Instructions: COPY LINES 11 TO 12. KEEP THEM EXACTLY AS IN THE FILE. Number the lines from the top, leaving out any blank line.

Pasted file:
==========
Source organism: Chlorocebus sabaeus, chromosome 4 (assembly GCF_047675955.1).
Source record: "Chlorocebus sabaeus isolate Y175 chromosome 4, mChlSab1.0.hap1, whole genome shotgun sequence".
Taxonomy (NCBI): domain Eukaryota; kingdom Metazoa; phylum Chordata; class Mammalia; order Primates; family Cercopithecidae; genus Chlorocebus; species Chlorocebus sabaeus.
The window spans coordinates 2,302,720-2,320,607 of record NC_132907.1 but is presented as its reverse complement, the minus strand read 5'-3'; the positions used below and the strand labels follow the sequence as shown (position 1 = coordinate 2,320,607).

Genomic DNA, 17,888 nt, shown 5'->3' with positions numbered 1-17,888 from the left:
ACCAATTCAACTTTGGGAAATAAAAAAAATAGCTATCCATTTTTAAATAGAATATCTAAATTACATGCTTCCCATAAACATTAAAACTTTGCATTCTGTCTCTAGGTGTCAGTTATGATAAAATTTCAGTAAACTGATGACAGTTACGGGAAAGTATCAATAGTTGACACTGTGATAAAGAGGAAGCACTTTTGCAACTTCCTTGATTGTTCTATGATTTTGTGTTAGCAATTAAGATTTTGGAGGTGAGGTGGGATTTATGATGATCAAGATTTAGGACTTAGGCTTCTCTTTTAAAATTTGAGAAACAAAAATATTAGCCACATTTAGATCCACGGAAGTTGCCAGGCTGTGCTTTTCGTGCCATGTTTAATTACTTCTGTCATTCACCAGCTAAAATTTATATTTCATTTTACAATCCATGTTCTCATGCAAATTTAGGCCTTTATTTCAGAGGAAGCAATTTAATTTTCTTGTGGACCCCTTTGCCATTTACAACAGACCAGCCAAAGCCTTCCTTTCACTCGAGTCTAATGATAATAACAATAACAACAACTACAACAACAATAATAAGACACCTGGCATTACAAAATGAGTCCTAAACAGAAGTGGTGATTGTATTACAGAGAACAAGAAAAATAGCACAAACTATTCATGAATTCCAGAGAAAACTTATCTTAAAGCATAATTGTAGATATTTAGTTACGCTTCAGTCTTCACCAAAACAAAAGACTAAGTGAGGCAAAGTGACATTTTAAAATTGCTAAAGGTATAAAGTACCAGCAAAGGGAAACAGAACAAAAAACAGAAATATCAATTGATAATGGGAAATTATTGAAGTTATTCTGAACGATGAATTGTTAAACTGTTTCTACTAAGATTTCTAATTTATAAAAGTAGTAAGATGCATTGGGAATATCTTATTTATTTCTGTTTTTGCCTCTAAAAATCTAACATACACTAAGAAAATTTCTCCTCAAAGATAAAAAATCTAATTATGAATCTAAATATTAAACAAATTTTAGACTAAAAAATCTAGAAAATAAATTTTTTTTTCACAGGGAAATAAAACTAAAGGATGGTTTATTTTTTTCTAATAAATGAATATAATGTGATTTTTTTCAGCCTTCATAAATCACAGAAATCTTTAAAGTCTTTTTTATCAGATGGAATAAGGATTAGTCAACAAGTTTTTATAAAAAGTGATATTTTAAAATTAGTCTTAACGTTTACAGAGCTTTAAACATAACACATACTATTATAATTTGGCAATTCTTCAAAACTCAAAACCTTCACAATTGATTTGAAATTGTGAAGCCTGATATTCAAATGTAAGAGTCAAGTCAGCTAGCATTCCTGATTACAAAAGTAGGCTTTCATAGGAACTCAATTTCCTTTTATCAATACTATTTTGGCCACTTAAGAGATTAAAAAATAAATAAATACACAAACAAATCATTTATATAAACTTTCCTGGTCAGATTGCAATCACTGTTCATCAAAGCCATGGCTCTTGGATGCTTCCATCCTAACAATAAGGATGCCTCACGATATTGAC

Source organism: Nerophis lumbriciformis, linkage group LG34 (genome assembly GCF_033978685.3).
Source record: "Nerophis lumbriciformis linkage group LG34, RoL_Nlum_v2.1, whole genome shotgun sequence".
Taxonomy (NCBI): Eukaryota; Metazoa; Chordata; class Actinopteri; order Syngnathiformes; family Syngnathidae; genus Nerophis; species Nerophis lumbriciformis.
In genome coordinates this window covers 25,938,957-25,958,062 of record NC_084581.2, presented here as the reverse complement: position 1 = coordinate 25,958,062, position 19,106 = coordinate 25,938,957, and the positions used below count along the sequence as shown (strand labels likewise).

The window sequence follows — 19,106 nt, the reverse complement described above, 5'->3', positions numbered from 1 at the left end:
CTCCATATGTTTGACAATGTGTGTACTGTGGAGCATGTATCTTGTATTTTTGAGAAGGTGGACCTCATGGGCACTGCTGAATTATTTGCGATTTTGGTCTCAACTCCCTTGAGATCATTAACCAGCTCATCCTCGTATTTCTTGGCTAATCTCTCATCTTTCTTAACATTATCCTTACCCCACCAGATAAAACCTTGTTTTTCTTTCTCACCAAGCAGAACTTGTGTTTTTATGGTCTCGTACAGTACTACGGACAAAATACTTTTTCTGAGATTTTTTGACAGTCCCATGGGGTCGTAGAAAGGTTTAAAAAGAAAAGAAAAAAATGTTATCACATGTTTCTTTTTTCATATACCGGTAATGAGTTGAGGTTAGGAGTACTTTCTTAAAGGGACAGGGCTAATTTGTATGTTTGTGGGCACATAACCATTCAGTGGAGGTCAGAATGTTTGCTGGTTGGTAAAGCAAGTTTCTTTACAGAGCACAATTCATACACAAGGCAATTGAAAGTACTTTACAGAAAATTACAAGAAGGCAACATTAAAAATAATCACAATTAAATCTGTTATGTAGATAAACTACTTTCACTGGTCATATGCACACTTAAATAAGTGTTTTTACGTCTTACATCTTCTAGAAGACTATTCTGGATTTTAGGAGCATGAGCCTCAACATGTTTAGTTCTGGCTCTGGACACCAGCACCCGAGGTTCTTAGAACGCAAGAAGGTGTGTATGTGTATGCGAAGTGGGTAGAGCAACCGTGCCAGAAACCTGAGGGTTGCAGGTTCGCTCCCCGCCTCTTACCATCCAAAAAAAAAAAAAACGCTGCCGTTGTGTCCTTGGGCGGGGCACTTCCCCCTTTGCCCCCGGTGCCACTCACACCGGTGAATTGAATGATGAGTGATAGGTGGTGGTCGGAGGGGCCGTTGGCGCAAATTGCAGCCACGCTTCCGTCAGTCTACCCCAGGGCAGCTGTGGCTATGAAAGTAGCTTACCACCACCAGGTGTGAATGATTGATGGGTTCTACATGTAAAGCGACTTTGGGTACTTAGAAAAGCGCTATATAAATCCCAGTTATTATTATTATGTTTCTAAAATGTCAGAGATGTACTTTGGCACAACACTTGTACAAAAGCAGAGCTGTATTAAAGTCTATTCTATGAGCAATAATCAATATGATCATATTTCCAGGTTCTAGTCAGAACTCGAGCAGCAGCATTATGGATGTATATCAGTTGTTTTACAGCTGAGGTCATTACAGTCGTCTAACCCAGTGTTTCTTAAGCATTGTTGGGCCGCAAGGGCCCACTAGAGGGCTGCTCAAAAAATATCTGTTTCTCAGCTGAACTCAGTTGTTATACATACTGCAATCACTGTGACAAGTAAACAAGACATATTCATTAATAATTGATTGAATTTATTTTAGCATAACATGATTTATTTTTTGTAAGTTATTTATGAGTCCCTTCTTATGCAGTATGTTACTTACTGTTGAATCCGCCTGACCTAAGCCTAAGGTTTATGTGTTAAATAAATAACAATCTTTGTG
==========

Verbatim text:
The window sequence follows — 19,106 nt, the reverse complement described above, 5'->3', positions numbered from 1 at the left end:
CTCCATATGTTTGACAATGTGTGTACTGTGGAGCATGTATCTTGTATTTTTGAGAAGGTGGACCTCATGGGCACTGCTGAATTATTTGCGATTTTGGTCTCAACTCCCTTGAGATCATTAACCAGCTCATCCTCGTATTTCTTGGCTAATCTCTCATCTTTCTTAACATTATCCTTACCCCACCAGATAAAACCTTGTTTTTCTTTCTCACCAAGCAGAACTTGTGTTTTTATGGTCTCGTACAGTACTACGGACAAAATACTTTTTCTGAGATTTTTTGACAGTCCCATGGGGTCGTAGAAAGGTTTAAAAAGAAAAGAAAAAAATGTTATCACATGTTTCTTTTTTCATATACCGGTAATGAGTTGAGGTTAGGAGTACTTTCTTAAAGGGACAGGGCTAATTTGTATGTTTGTGGGCACATAACCATTCAGTGGAGGTCAGAATGTTTGCTGGTTGGTAAAGCAAGTTTCTTTACAGAGCACAATTCATACACAAGGCAATTGAAAGTACTTTACAGAAAATTACAAGAAGGCAACATTAAAAATAATCACAATTAAATCTGTTATGTAGATAAACTACTTTCACTGGTCATATGCACACTTAAATAAGTGTTTTTACGTCTTACATCTTCTAGAAGACTATTCTGGATTTTAGGAGCATGAGCCTCAACATGTTTAGTTCTGGCTCTGGACACCAGCACCCGAGGTTCTTAGAACGCAAGAAGGTGTGTATGTGTATGCGAAGTGGGTAGAGCAACCGTGCCAGAAACCTGAGGGTTGCAGGTTCGCTCCCCGCCTCTTACCATCCAAAAAAAAAAAAAACGCTGCCGTTGTGTCCTTGGGCGGGGCACTTCCCCCTTTGCCCCCGGTGCCACTCACACCGGTGAATTGAATGATGAGTGATAGGTGGTGGTCGGAGGGGCCGTTGGCGCAAATTGCAGCCACGCTTCCGTCAGTCTACCCCAGGGCAGCTGTGGCTATGAAAGTAGCTTACCACCACCAGGTGTGAATGATTGATGGGTTCTACATGTAAAGCGACTTTGGGTACTTAGAAAAGCGCTATATAAATCCCAGTTATTATTATTATGTTTCTAAAATGTCAGAGATGTACTTTGGCACAACACTTGTACAAAAGCAGAGCTGTATTAAAGTCTATTCTATGAGCAATAATCAATATGATCATATTTCCAGGTTCTAGTCAGAACTCGAGCAGCAGCATTATGGATGTATATCAGTTGTTTTACAGCTGAGGTCATTACAGTCGTCTAACCCAGTGTTTCTTAAGCATTGTTGGGCCGCAAGGGCCCACTAGAGGGCTGCTCAAAAAATATCTGTTTCTCAGCTGAACTCAGTTGTTATACATACTGCAATCACTGTGACAAGTAAACAAGACATATTCATTAATAATTGATTGAATTTATTTTAGCATAACATGATTTATTTTTTGTAAGTTATTTATGAGTCCCTTCTTATGCAGTATGTTACTTACTGTTGAATCCGCCTGACCTAAGCCTAAGGTTTATGTGTTAAATAAATAACAATCTTTGTG